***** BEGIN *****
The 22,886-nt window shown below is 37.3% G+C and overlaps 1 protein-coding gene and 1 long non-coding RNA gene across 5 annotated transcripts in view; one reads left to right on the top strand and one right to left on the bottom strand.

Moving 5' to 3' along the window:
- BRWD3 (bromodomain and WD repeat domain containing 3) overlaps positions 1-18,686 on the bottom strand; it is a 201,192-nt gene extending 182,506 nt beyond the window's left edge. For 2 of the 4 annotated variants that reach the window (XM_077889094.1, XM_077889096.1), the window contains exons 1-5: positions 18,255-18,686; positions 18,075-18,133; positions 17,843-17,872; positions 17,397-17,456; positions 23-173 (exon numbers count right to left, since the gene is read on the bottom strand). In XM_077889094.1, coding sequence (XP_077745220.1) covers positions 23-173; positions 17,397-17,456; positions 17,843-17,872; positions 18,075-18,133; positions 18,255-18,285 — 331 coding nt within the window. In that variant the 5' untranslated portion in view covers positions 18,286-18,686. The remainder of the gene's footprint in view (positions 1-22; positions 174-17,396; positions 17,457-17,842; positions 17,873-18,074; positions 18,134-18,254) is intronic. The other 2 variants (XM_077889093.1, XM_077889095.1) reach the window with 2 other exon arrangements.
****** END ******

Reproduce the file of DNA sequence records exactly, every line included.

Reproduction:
The 22,886-nt window shown below is 37.3% G+C and overlaps 1 protein-coding gene and 1 long non-coding RNA gene across 5 annotated transcripts in view; one reads left to right on the top strand and one right to left on the bottom strand.

Moving 5' to 3' along the window:
- BRWD3 (bromodomain and WD repeat domain containing 3) overlaps positions 1-18,686 on the bottom strand; it is a 201,192-nt gene extending 182,506 nt beyond the window's left edge. For 2 of the 4 annotated variants that reach the window (XM_077889094.1, XM_077889096.1), the window contains exons 1-5: positions 18,255-18,686; positions 18,075-18,133; positions 17,843-17,872; positions 17,397-17,456; positions 23-173 (exon numbers count right to left, since the gene is read on the bottom strand). In XM_077889094.1, coding sequence (XP_077745220.1) covers positions 23-173; positions 17,397-17,456; positions 17,843-17,872; positions 18,075-18,133; positions 18,255-18,285 — 331 coding nt within the window. In that variant the 5' untranslated portion in view covers positions 18,286-18,686. The remainder of the gene's footprint in view (positions 1-22; positions 174-17,396; positions 17,457-17,842; positions 17,873-18,074; positions 18,134-18,254) is intronic. The other 2 variants (XM_077889093.1, XM_077889095.1) reach the window with 2 other exon arrangements.